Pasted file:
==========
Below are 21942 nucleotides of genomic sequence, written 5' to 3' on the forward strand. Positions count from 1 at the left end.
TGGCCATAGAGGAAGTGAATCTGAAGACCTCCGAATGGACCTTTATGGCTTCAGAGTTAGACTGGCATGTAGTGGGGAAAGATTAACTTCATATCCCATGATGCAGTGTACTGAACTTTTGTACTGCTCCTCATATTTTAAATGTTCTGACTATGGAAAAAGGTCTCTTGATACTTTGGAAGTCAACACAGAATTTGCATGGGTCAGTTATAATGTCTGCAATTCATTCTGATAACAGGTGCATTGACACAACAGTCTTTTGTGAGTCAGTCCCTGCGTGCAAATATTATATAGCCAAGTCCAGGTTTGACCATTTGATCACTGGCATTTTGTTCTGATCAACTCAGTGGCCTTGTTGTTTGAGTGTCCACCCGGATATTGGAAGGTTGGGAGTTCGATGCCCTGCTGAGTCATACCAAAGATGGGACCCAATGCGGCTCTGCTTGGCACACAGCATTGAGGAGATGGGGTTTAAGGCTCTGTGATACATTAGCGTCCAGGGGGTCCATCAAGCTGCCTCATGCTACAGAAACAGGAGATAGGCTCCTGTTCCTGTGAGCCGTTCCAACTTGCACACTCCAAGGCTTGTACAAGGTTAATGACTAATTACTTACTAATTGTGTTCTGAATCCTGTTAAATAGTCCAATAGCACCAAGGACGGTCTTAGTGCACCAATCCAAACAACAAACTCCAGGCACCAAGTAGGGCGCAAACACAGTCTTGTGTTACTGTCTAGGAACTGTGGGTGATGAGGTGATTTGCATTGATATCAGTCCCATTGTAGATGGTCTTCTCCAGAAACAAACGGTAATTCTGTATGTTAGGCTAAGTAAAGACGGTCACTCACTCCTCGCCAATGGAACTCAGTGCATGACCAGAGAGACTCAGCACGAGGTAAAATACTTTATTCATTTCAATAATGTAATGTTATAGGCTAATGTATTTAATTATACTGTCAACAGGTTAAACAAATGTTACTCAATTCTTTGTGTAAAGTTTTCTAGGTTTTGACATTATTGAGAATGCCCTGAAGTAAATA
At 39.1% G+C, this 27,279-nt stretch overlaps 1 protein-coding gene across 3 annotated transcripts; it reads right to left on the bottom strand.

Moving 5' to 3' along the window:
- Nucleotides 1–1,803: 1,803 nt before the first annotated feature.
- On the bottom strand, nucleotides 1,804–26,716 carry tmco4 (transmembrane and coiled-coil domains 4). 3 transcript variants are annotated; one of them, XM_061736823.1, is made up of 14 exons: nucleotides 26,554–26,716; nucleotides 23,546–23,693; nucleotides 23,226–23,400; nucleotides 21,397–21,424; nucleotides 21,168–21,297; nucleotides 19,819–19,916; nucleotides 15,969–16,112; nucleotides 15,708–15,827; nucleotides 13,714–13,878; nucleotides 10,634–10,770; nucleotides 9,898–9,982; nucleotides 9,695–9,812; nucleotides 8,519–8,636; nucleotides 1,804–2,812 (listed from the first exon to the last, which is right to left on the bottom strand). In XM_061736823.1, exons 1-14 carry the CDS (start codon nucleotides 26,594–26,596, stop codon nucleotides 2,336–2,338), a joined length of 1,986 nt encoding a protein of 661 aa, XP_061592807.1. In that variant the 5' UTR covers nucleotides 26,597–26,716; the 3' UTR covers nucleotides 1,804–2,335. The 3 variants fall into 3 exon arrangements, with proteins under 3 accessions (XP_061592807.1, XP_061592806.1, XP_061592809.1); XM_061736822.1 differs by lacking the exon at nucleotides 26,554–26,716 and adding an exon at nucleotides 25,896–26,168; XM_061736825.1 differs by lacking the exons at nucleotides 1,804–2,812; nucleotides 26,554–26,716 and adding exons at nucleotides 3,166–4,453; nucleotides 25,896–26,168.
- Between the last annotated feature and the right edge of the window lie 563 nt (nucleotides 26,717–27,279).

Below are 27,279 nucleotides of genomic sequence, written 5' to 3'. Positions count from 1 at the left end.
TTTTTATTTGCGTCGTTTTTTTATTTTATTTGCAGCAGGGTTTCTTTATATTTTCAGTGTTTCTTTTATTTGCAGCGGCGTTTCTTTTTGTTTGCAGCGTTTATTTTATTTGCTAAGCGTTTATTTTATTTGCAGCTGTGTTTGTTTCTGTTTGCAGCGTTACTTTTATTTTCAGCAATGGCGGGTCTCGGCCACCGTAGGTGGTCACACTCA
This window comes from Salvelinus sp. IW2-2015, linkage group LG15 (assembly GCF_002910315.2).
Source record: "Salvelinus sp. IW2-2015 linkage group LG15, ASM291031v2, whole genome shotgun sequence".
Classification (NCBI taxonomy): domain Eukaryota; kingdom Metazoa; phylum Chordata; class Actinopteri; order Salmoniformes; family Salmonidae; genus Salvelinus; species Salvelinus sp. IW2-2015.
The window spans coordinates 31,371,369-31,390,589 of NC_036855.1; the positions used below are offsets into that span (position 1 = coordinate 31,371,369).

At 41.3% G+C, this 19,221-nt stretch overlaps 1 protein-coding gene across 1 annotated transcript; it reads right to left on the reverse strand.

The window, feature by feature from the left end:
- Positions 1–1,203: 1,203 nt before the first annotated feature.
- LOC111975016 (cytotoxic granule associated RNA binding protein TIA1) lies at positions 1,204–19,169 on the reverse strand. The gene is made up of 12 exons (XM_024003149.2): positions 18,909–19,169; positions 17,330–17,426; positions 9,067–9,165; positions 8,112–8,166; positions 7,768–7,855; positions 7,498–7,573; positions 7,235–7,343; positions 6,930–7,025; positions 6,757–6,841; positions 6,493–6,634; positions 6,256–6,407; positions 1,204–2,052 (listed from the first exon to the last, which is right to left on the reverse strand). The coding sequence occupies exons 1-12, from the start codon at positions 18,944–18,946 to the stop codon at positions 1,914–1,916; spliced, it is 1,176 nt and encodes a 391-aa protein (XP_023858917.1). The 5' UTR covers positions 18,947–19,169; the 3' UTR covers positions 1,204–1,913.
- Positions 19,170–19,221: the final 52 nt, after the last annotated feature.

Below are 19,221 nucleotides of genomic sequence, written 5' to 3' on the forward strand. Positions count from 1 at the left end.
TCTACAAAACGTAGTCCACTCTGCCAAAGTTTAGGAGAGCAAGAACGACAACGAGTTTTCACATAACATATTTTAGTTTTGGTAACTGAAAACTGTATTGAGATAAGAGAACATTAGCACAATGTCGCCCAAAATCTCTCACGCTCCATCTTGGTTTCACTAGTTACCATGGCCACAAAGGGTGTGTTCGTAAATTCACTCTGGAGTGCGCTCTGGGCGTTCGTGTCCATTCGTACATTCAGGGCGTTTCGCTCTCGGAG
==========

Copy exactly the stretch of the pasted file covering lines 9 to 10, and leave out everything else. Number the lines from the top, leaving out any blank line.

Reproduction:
TTTTTATTTGCGTCGTTTTTTTATTTTATTTGCAGCAGGGTTTCTTTATATTTTCAGTGTTTCTTTTATTTGCAGCGGCGTTTCTTTTTGTTTGCAGCGTTTATTTTATTTGCTAAGCGTTTATTTTATTTGCAGCTGTGTTTGTTTCTGTTTGCAGCGTTACTTTTATTTTCAGCAATGGCGGGTCTCGGCCACCGTAGGTGGTCACACTCA
This window comes from Salvelinus sp. IW2-2015, linkage group LG15 (assembly GCF_002910315.2).